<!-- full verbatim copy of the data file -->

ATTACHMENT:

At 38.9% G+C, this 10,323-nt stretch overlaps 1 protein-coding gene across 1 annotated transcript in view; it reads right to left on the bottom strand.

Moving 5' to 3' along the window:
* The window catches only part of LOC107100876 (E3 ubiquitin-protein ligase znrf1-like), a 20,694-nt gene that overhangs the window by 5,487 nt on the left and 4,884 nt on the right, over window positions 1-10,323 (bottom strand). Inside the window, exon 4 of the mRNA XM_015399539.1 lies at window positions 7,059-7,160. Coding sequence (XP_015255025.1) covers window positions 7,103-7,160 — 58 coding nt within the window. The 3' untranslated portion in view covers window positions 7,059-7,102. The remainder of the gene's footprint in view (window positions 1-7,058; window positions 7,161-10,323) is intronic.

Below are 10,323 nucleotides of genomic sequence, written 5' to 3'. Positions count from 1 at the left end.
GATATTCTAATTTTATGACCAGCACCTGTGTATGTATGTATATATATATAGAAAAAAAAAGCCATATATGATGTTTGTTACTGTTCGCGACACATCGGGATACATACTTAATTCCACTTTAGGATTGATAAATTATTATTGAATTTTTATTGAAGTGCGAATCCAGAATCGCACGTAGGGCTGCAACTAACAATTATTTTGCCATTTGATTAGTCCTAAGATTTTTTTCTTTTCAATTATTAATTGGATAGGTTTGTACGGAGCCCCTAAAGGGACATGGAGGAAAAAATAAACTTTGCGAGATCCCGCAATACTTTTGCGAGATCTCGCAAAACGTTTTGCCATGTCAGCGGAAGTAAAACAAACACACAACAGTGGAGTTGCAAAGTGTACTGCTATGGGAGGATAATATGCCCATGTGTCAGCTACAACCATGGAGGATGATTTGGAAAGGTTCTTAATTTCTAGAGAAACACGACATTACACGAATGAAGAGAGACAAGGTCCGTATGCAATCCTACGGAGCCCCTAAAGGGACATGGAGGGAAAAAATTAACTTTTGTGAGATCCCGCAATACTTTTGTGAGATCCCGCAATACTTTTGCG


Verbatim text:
At 38.9% G+C, this 10,323-nt stretch overlaps 1 protein-coding gene across 1 annotated transcript in view; it reads right to left on the bottom strand.

Moving 5' to 3' along the window:
* The window catches only part of LOC107100876 (E3 ubiquitin-protein ligase znrf1-like), a 20,694-nt gene that overhangs the window by 5,487 nt on the left and 4,884 nt on the right, over window positions 1-10,323 (bottom strand). Inside the window, exon 4 of the mRNA XM_015399539.1 lies at window positions 7,059-7,160. Coding sequence (XP_015255025.1) covers window positions 7,103-7,160 — 58 coding nt within the window. The 3' untranslated portion in view covers window positions 7,059-7,102. The remainder of the gene's footprint in view (window positions 1-7,058; window positions 7,161-10,323) is intronic.

Below are 10,323 nucleotides of genomic sequence, written 5' to 3'. Positions count from 1 at the left end.
GATATTCTAATTTTATGACCAGCACCTGTGTATGTATGTATATATATATAGAAAAAAAAAGCCATATATGATGTTTGTTACTGTTCGCGACACATCGGGATACATACTTAATTCCACTTTAGGATTGATAAATTATTATTGAATTTTTATTGAAGTGCGAATCCAGAATCGCACGTAGGGCTGCAACTAACAATTATTTTGCCATTTGATTAGTCCTAAGATTTTTTTCTTTTCAATTATTAATTGGATAGGTTTGTACGGAGCCCCTAAAGGGACATGGAGGAAAAAATAAACTTTGCGAGATCCCGCAATACTTTTGCGAGATCTCGCAAAACGTTTTGCCATGTCAGCGGAAGTAAAACAAACACACAACAGTGGAGTTGCAAAGTGTACTGCTATGGGAGGATAATATGCCCATGTGTCAGCTACAACCATGGAGGATGATTTGGAAAGGTTCTTAATTTCTAGAGAAACACGACATTACACGAATGAAGAGAGACAAGGTCCGTATGCAATCCTACGGAGCCCCTAAAGGGACATGGAGGGAAAAAATTAACTTTTGTGAGATCCCGCAATACTTTTGTGAGATCCCGCAATACTTTTGCG